Saltatio is the Latin word for renaissance; meaning a rebirth or a renewal of interest. So appropriately, I coined a new term… Tulsa-ltatio, pronounced Tul-salt-ta-tio, meaning the renaissance of Tulsa. As in the great European Renaissance, where religion, art, politics and economics influenced the cultural rebirth, I believe that Tulsa is experiencing a revival of its own.
I frequently hear Tulsans referring to and symbolically acknowledging the architectural milestones that recently occurred in the downtown district with the building and opening of the BOK Center, ONEOK field and Guthrie Green. It seems the success of these additions have provided moving momentum to aspire even more growth. Currently, I see a city and a people trying to put into perspective the challenges of the past while focusing on the hopes of tomorrow. Most would agree that there is still a lot of work to be done, but perhaps we are headed in the right direction.
The before mentioned investments in the downtown area is significant. Equally significant is the recent addition of Tulsa’s newest riverfront park, Gathering Place. A $465-million park designed to be a vibrant and inclusive space for all Tulsans. With such a mission, coupled with a great product, Gathering Place was also named best new attraction in America. It’s an exciting time for Oklahoma as the entire nation looks to and acknowledges middle America. But the accolades don’t start or stop there. Tulsa, without a doubt, has an awesome collection of world-class attractions that I believe collectively forms a compelling regional destination.
We have a world-class zoo and aquarium, not to mention one of the most prominent collections of museums led by Gilcrease and Philbrook. Tulsa could arguable offer one of the most comprehensive museum tours outside of the big metros of Washington and New York. The pedigree of our museum collection is impressive and respected on a national level. I was absolutely astonished to learn that right here in North Tulsa, Gilcrease houses the world’s largest, most comprehensive collection of art of the American West, as well as a growing collection of art and artifacts from Central and South America. Truly a story and experience we need to share with the rest of the country.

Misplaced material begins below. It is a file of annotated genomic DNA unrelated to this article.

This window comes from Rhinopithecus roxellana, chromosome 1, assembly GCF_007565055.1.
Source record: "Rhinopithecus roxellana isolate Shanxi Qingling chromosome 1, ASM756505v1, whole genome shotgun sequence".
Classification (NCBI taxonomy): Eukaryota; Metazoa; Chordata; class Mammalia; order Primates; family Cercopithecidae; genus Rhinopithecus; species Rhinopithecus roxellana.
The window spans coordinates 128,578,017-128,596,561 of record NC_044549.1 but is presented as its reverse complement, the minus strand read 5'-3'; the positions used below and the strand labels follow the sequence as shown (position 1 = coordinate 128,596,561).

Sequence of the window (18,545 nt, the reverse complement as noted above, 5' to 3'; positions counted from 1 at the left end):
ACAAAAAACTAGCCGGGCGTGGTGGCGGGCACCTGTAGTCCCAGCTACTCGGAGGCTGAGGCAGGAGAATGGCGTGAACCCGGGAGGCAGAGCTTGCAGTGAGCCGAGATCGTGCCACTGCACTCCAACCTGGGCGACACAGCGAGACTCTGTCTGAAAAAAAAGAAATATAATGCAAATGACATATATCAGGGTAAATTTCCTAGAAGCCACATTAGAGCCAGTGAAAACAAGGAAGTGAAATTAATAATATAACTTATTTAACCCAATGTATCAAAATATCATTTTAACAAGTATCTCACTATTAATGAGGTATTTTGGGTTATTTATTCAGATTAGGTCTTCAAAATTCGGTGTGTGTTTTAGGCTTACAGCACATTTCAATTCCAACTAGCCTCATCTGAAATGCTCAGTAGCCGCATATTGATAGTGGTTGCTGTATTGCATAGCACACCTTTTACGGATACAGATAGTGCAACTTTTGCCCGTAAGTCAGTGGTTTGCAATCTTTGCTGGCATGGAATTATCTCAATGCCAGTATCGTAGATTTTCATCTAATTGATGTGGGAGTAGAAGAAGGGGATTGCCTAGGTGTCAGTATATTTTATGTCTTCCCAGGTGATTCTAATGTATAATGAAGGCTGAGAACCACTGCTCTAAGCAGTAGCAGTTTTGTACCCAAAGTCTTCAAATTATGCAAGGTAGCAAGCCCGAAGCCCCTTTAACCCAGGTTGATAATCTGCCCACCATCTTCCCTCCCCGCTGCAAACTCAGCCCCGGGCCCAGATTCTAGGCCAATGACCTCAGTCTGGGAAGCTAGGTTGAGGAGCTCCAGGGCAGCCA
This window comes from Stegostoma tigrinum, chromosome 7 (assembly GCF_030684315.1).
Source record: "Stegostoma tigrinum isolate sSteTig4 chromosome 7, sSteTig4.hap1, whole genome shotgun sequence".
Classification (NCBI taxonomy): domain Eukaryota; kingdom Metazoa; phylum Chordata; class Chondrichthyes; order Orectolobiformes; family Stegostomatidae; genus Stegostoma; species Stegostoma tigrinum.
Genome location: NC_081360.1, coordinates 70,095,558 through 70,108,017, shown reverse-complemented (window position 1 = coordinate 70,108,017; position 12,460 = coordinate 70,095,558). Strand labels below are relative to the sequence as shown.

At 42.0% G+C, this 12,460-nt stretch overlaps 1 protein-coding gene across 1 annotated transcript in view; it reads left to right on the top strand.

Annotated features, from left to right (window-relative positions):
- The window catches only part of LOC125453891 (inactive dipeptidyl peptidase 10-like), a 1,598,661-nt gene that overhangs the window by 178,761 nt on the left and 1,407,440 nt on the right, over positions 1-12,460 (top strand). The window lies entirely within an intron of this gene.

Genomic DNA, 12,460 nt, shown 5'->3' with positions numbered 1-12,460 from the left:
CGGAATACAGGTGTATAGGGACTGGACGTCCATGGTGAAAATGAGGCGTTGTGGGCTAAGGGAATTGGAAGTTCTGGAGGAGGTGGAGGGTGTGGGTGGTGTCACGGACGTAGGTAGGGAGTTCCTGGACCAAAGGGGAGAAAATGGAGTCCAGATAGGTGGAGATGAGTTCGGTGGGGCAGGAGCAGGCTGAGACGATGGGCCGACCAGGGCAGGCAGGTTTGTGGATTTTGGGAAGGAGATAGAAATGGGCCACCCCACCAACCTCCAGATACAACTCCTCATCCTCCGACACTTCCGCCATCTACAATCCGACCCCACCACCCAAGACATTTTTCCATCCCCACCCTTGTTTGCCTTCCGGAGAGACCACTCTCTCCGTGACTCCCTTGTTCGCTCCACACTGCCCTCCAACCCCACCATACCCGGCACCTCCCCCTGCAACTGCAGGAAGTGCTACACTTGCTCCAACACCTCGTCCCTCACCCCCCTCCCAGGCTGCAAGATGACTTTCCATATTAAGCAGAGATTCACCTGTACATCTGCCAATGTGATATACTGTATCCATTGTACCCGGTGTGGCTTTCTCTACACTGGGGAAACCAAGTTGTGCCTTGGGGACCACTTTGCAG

With the opening of the Gathering Place, I believe Oklahomans are starting to see firsthand the social and economic impact a vibrant, inclusive and interactive space can have in unifying and influencing a city. But the assignment of this regional renovation is not the sole task of just one attraction, but rather the sum thereof. We must promote our attractions and speak proudly of the uniqueness and diversity of our portfolio. There is something contagious whenever parks and attractions are geographically centralized and in sync. It attracts other hospitality entities and businesses, thus creating a dominant nucleus of compelling attractions.
At the end of the day, it enhances the quality of life for its residents contributing to the halo-effect and attractiveness of a city.
Tony Moore, Park Director
Gathering Insight: A Candid Chat About The Future of Gilcrease